The 2002 NSR Reform Rules made changes to five areas of the NSR programs. In summary, the 2002 NSR Reform Rules: (1) Provide a new method for determining baseline actual emissions; (2) adopt an actual-to-projected-actual methodology for determining whether a major modification has occurred; (3) allow major stationary sources to comply with PALs to avoid having a significant emissions increase that triggers the requirements of the major NSR program; (4) provide a new applicability provision for emissions units that are designated clean units; and (5) exclude pollution control projects (PCPs) from the definition of “physical change or change in the method of operation.” On November 7, 2003, EPA published a notice of final action on its reconsideration of the 2002 NSR Reform Rules (68 FR 63021), which added a definition for “replacement unit” and clarified an issue regarding PALs. For additional information on the 2002 NSR Reform Rules, see 67 FR 80186 (December 31, 2002), and http://www.epa.gov/nsr.
After the 2002 NSR Reform Rules were finalized and effective (March 3, 2003), industry, state, and environmental petitioners challenged numerous aspects of the 2002 NSR Reform Rules, along with portions of EPA's 1980 NSR Rules (45 FR 52676, August 7, 1980). On June 24, 2005, the U.S. Court of Appeals for the District of Columbia Circuit (D.C. Circuit Court) issued a decision on the challenges to the 2002 NSR Reform Rules. New York v. United States, 413 F.3d 3 (D.C. Cir. 2005). In summary, the D.C. Circuit Start Printed Page 14660Court vacated portions of the rules pertaining to clean units and PCPs, remanded a portion of the rules regarding recordkeeping, e.g. 40 CFR 52.21(r)(6) and 40 CFR 51.166(r)(6), and either upheld or did not comment on the other provisions included as part of the 2002 NSR Reform Rules. EPA has not yet responded to the Court's remand regarding the recordkeeping provisions. Today's action is consistent with the decision of the D.C. Circuit Court because Mississippi's submittal does not include any portions of the 2002 NSR Reform Rules that were vacated as part of the June 2005, decision.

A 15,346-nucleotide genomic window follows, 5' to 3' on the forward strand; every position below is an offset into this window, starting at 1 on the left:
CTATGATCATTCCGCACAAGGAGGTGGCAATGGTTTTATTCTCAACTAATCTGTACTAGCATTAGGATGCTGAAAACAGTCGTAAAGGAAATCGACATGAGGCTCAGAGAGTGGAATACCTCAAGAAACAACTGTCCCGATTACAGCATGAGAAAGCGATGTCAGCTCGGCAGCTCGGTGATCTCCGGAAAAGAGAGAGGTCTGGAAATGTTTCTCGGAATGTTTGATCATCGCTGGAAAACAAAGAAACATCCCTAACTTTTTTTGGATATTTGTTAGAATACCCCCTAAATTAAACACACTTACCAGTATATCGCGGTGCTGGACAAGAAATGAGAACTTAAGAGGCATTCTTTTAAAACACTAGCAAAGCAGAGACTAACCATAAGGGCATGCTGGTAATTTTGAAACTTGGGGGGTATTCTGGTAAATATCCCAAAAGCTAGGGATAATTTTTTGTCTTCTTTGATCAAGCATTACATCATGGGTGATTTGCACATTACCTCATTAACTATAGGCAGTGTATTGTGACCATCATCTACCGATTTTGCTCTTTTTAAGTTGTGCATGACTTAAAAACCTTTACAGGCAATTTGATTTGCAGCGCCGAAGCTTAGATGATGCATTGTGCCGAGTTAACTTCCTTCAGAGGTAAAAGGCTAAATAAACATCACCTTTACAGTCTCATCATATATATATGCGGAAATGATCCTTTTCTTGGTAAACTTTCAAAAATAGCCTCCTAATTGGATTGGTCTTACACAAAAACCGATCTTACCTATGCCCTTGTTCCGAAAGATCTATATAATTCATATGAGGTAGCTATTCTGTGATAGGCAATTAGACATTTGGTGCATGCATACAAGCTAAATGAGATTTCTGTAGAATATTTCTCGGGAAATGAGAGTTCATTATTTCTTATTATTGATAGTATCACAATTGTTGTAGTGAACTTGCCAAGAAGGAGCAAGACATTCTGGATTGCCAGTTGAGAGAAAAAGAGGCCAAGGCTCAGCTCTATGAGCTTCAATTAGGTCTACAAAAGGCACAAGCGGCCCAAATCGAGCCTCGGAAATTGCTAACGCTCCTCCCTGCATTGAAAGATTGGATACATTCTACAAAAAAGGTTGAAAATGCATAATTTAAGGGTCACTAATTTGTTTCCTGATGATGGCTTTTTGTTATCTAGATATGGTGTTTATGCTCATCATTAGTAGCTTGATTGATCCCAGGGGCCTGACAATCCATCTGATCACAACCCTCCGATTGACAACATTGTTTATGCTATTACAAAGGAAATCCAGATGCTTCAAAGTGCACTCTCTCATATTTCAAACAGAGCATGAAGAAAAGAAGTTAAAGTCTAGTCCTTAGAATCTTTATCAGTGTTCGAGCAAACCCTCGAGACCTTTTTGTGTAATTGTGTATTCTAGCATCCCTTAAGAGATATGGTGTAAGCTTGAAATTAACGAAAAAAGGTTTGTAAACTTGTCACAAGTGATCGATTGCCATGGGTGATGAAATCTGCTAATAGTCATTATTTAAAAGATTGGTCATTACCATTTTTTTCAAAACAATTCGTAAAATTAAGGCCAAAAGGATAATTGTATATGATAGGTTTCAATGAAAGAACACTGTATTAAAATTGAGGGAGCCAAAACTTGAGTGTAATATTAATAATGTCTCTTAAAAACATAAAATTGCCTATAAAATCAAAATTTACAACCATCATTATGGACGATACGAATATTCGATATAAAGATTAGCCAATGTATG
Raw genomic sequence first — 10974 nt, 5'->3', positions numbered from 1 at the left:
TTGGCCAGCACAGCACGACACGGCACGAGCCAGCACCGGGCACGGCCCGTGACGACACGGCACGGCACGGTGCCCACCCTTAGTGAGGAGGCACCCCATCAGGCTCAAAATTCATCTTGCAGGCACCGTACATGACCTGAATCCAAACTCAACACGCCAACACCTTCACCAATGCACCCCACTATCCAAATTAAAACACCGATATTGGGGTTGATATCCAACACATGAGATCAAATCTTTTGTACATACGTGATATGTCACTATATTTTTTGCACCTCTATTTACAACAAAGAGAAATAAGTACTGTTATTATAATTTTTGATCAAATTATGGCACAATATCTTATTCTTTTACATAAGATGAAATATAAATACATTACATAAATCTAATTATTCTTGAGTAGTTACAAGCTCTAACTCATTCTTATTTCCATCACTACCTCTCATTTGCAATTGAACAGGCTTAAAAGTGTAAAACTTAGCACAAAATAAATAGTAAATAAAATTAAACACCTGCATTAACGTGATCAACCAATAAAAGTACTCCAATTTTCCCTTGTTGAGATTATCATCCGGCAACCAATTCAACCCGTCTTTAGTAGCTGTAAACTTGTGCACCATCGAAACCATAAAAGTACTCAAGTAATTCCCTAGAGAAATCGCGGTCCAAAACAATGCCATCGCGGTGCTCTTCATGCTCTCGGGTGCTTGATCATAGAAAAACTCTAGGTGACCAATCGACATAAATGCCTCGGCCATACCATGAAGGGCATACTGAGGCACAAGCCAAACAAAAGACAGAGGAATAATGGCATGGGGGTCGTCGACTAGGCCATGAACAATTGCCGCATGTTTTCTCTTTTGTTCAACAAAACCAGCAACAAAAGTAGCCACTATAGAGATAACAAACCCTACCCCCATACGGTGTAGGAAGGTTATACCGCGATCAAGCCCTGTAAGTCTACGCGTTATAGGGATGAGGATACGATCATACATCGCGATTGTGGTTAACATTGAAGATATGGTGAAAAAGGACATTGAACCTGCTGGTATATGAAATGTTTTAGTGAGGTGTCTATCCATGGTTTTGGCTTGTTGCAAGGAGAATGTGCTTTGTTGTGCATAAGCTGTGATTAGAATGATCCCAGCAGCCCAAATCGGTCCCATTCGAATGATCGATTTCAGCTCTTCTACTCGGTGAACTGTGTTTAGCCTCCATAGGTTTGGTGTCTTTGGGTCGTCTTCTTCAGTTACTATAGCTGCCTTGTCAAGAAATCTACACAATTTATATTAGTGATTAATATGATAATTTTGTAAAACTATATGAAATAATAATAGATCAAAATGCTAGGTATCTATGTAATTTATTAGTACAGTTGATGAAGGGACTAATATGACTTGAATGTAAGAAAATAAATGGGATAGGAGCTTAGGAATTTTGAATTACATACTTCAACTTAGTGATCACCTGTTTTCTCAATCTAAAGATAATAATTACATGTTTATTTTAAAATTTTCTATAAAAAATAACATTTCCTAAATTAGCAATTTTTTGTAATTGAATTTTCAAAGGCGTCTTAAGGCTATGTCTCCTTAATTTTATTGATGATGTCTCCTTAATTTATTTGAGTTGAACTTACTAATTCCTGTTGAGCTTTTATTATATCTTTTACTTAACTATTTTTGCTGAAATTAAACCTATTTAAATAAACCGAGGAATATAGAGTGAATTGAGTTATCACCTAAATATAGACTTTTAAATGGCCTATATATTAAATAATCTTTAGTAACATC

The 2002 NSR Reform Rules require that state agencies adopt and submit revisions to their SIP permitting programs implementing the minimum program elements of the 2002 NSR Reform Rules no later than January 2, 2006. (Consistent with changes to 40 CFR 51.166(a)(6)(i), state agencies are now required to adopt and submit SIP revisions within 3 years after new amendments are published in the Federal Register.) State agencies may meet the requirements of 40 CFR part 51, and the 2002 NSR Reform Rules, with different but equivalent regulations. However, if a state decides not to implement any of the new applicability provisions, that state is required to demonstrate that its existing program is at least as stringent as the federal program. In adopting changes to federal law, a state may write the federal requirements into the state rules or the state may incorporate the federal rule by referencing the citation of the federal rule. As is discussed in greater detail below, with regard to the present revision, Mississippi primarily incorporated the federal rule by reference.